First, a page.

Replacing gondola bullwheel an electrifying experience |

Replacing gondola bullwheel an electrifying experience

Talk about electrifying experiences.

A lift-maintenance crew at Aspen Mountain pulled off the extraordinary task Monday and Tuesday of replacing the massive bullwheel that helps power the Silver Queen Gondola.

They pulled it off despite sharp lightning and thunder Monday afternoon and drizzle on Tuesday.

The crew yanked a worn-out, 6-ton bullwheel out of the upper gondola building last week, then installed a beefier, 13-ton version.

The old wheel developed cracks during its 13 years of service, according to Don Boyer, lift-maintenance director at Aspen Mountain, Highlands and Buttermilk. The cracks were repaired, but appeared again, so engineers felt the wheel should be replaced, according to Rob Baxter, the former Aspen Mountain manager who has transferred to Snowmass.

The hub of the new wheel was made in France, then shipped to Grand Junction for further manufacturing work at the Poma of America plant. The new bullwheel has the same diameter as the old one – four meters or about 13 feet – but it’s designed to last a lifetime.

“I’d hate to do this twice,” said Boyer.

The massive bullwheel was hauled up Little Annie Road to the gondola building, where a crane was temporarily borrowed from the Sundeck Restaurant construction project for the special job.

Thom Saunders of Webb Crane Service used a crane with a 125-foot boom fitted with a couple of slings to pluck the wheel off the flatbed truck. He delicately inserted it into a hole in the gondola building created by ripping off some of the tin roof.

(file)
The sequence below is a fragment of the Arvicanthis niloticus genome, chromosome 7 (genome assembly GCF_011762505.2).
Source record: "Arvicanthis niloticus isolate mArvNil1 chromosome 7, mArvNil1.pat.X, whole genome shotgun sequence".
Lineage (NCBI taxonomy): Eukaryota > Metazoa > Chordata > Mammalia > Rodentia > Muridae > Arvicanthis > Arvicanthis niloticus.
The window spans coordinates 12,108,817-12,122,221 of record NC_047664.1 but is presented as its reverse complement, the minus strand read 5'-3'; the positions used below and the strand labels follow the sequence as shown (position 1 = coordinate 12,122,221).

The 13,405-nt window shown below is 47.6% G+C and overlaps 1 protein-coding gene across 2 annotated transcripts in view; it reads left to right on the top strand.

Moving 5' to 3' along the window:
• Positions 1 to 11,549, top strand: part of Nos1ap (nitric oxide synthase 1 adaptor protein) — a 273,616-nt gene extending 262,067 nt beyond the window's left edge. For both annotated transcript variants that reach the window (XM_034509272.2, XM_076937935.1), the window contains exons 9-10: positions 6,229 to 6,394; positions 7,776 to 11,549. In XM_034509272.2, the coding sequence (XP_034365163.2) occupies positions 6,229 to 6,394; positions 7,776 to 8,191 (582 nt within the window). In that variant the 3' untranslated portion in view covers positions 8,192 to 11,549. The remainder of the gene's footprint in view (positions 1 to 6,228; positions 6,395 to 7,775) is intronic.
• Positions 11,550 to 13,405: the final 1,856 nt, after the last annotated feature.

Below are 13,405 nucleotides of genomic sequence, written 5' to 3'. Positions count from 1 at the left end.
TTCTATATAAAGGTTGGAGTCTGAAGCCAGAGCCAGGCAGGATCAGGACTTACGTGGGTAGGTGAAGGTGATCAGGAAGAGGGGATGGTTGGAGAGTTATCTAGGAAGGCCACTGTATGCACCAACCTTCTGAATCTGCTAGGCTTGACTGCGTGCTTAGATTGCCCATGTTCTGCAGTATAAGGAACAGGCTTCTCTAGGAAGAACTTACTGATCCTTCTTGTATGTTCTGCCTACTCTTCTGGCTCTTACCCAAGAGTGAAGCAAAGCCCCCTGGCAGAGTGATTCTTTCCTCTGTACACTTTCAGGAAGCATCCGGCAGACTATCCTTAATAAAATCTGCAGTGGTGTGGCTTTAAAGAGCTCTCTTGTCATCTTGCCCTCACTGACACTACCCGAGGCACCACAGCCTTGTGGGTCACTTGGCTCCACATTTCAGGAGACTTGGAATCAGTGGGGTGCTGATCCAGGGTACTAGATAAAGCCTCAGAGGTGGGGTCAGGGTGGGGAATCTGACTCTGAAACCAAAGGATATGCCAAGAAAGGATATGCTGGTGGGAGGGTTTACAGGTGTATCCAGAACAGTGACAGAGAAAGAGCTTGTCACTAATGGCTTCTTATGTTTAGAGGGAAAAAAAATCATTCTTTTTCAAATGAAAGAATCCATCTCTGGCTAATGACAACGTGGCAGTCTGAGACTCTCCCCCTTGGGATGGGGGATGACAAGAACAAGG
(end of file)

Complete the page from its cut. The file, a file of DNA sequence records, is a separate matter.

The transport was slow, agonizing work because one false move would have rammed the bullwheel’s edge into something and risked damaging its carefully milled rims, said Mike Truelove, a lift-maintenance crew worker who helped direct the job.

Just after the wheel came sliding in like a giant quarter in a piggybank, the lightning cracked all around the 11,212-foot-high construction site atop Aspen Mountain. The crew was forced to take a break as a brief shower and small hailstones bombarded the gondola building and nearby lightning temporarily knocked out the power.

After the break, Saunders used his mastery at the crane’s controls to ease the bullwheel from a vertical to horizontal position and Boyer’s crew fitted it into place with the primary and secondary drive systems.

Final adjustments were being made today and the wire rope, commonly but erroneously called a cable, was being fitted around the new wheel.

Boyer said the gondola will be operating by the end of the week, well before summer tourist operations begin Saturday, June 26.

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